Martijn Wieling

University of Groningen

- Descriptive vs. inferential statistics
- Sample vs. population
- (Types of) variables
- Distribution of a variable: central tendency and variation
- Standardized scores
- Checking for a normal distribution
- Reasoning about the population using a sample
- Relation between population (mean) and sample (mean)
- Confidence interval for population mean based on sample mean
- Testing a hypothesis about the population using a sample
- Statistical significance
- Error types

- Why use statistics?
- Summarize data (
*descriptive statistics*) - Assess relationships in data (
*inferential statistics*)

- Summarize data (

- Descriptive statistics:
- Statistics used to
**describe**(sample) data without further conclusions- Measures of
**central tendency**: Mean, median, mode - Measures of
**variation**(or spread): range, IQR, variance, standard deviation

- Measures of

- Statistics used to
- Inferential statistics:
- Describe data of
**sample**in order to infer patterns in the**population**- Statistical tests: \(t\)-test, \(\chi^2\)-test, etc.

- Describe data of

- Studying the whole population is (frequently) practically impossible
- Sample is a (selected) subset of population and thus more accessible
- Selection of
**representative**sample is very important!

- Selection of

- We are generally not interested in individual values of a variable, but rather all values and their frequency
- This is captured by a
**distribution**- Famous distribution:
**Normal distribution**("bell-shaped" curve): e.g., IQ scores

- Famous distribution:

- The total area under a density curve is equal to 1
- A density curve does not provide information about the frequency of one value
- E.g., there might be no one who has a value of exactly 6.1

- It only provides information about an
**interval**- E.g., more than 50% of the values lie between 5.5 and 7.5

- The normal distribution has convenient characteristics
- Completely symmetric
- Red area: (about) 68%
- Red and green area: (about) 95%

- A distribution can also be characterized by measures of
**center**and**variation**- (
*skewness*measures the symmetry of the distribution; not covered further)

- (

**Mode**: most frequent element (for nominal data:*only*meaningful measure)**Median**: when data is sorted from small to large, it is the middle value**Mean**: arithmetical average

\[\bar{x} = \frac{x_1 + x_2 + \cdots + x_n}{n} = \frac{1}{n}\sum\limits_{i=1}^n x_i\]

**Quantiles**: cutpoints to divide the sorted data in subsets of equal size- Quartiles: three cutpoints to divide the data in
**four**equal-sized sets- \(q_1\) (1st quartile): cutpoint between 1st and 2nd group
- \(q_2\) (2nd quartile): cutpoint between 2nd and 3rd group (=
**median**!) - \(q_3\) (3rd quartile): cutpoint between 3rd and 4th group

- Percentiles: divide data in
**hundred**equal-sized subsets- \(q_1\) = 25th percentile
- \(q_2\) (= median) = 50th percentile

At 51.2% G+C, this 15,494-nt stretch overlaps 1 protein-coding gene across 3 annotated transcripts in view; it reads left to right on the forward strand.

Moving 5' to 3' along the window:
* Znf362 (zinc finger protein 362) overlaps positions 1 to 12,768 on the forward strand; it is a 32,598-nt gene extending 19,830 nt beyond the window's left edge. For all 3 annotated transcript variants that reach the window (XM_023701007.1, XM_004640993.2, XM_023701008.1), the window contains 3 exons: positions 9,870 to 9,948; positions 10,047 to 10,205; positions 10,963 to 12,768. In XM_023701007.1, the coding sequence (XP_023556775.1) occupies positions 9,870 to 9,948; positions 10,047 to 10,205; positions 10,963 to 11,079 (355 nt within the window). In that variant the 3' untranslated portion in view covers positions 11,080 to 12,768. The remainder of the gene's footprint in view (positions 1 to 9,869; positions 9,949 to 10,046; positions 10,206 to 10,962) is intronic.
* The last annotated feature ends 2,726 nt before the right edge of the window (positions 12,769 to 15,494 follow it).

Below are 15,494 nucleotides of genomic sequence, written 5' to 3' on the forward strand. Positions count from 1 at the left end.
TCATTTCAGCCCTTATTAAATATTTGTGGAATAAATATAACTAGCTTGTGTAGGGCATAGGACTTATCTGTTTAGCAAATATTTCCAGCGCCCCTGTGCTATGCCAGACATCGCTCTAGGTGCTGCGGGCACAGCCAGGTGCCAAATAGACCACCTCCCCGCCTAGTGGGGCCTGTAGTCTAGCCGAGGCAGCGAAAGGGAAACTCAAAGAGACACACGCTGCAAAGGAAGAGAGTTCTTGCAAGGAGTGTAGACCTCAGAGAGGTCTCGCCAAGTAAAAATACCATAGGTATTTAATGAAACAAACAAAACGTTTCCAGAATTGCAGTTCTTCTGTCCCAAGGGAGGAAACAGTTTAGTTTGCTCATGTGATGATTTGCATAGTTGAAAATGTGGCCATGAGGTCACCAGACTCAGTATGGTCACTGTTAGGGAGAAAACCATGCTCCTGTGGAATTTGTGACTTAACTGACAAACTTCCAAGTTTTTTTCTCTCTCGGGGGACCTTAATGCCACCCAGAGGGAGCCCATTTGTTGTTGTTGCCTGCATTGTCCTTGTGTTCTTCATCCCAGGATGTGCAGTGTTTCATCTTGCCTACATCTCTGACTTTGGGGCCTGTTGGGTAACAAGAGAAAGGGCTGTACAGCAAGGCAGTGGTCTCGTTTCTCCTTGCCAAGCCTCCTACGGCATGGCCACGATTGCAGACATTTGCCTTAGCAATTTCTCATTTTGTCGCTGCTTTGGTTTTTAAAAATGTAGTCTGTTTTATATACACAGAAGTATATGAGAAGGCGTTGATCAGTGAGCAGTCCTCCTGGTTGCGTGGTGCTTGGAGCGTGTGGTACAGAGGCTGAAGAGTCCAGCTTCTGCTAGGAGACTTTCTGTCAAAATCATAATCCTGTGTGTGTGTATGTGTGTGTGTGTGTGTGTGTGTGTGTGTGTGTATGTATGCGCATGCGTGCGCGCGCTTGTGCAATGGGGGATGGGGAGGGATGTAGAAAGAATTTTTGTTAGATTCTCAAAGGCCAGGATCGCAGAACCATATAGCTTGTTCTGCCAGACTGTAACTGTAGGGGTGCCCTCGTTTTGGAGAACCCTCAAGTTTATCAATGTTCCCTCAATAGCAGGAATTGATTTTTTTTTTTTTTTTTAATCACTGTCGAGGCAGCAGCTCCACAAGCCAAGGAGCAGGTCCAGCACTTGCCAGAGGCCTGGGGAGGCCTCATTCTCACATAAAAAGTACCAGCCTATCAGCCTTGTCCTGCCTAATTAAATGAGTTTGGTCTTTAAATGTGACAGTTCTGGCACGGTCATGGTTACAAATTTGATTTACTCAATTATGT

- Score at $n$th percentile is better than \(n\)% of scores

- Quartiles: three cutpoints to divide the data in

**Minimum, maximum**: lowest and highest value**Range**: difference between minimum and maximum**Interquartile range**(IQR): \(q_3\) - \(q_1\)

- A
**box plot**is used to visualize variation of a variable- Box (IQR): \(q_1\) (bottom), median (thickest line), \(q_3\) (top)
- (In example below, \(q_1\) and median have the same value)

- Whiskers: maximum (top) and minimum (bottom) non-outlier value
- Circle(s): outliers (> 1.5 IQR distance from box)

- Box (IQR): \(q_1\) (bottom), median (thickest line), \(q_3\) (top)

- Deviation: difference between mean and individual value
- Variance: average
**squared**deviation- Squared in order to make negative differences positive
*Population variance*: \[\sigma^2 = \frac{1}{n}\sum\limits_{i=1}^n (x_i - \mu)^2\]- As sample mean (\(\bar{x}\) or \(m\)) is approximation of population mean (\(\mu\)),
*sample variance*formula contains division by \(n-1\) (results in slightly higher variance): \[s^2 = \frac{1}{n-1}\sum\limits_{i=1}^n (x_i - \bar{x})^2\]

- Standard deviation is square root of variance \[\sigma = \sqrt{\sigma^2} = \sqrt{\frac{1}{n}\sum\limits_{i=1}^n (x_i - \mu)^2}\] \[s = \sqrt{s^2} = \sqrt{\frac{1}{n-1}\sum\limits_{i=1}^n (x_i - \bar{x})^2}\]

\(P(\mu - \sigma \leq x \leq \mu + \sigma) \approx 68\%\) (34 + 34)

\(P(\mu - 2\sigma \leq x \leq \mu + 2\sigma) \approx 95\%\) (34 + 34 + 13.5 + 13.5)

\(P(\mu - 3\sigma \leq x \leq \mu + 3\sigma) \approx 99.7\%\) (34 + 34 + 13.5 + 13.5 + 2.35 + 2.35)

\(P(85 \leq \rm{IQ} \leq 115) \approx 68\%\) (34 + 34)

\(P(70 \leq \rm{IQ} \leq 130) \approx 95\%\) (34 + 34 + 13.5 + 13.5)

\(P(55 \leq \rm{IQ} \leq 145) \approx 99.7\%\) (34 + 34 + 13.5 + 13.5 + 2.35 + 2.35)

- IQ scores are normally distributed with mean 100 and standard deviation 15

- Standardization helps facilitate interpretation
- E.g., how to interpret: "Emma got a score of 112" and "Tom got a score of 105"
- Interpretation should be done with respect to mean \(\mu\) and standard deviation \(\sigma\)
- Raw scores can be transformed to
**standardized scores**(**\(z\)-scores**or**\(z\)-values**) \[z = \frac{x - \mu}{\sigma} = \frac{\rm{deviation}}{\rm{standard}\,\rm{deviation}}\] - Interpretation: difference of value from mean in number of standard deviations

- Raw scores can be transformed to

- Suppose \(\mu = 108\), \(\sigma = 4\), then: \[z_{112} = \frac{x - \mu}{\sigma} = \frac{112 - 108}{4} = 1\] \[z_{105} = \frac{105 - 108}{4} = -0.75\]
- \(z\) shows distance from mean in number of standard deviations

- If we transform
**all**raw scores of a variable into \(z\)-scores using: \[z = \frac{x - \mu}{\sigma} = \frac{\rm{deviation}}{\rm{standard}\,\rm{deviation}}\] - We obtain a new transformed variable whose
- Mean is 0
- Standard deviation is 1

- In sum: \(z\)-score = distance from \(\mu\) in \(\sigma\)'s
- \(z\)-scores are useful for interpretation and hypothesis testing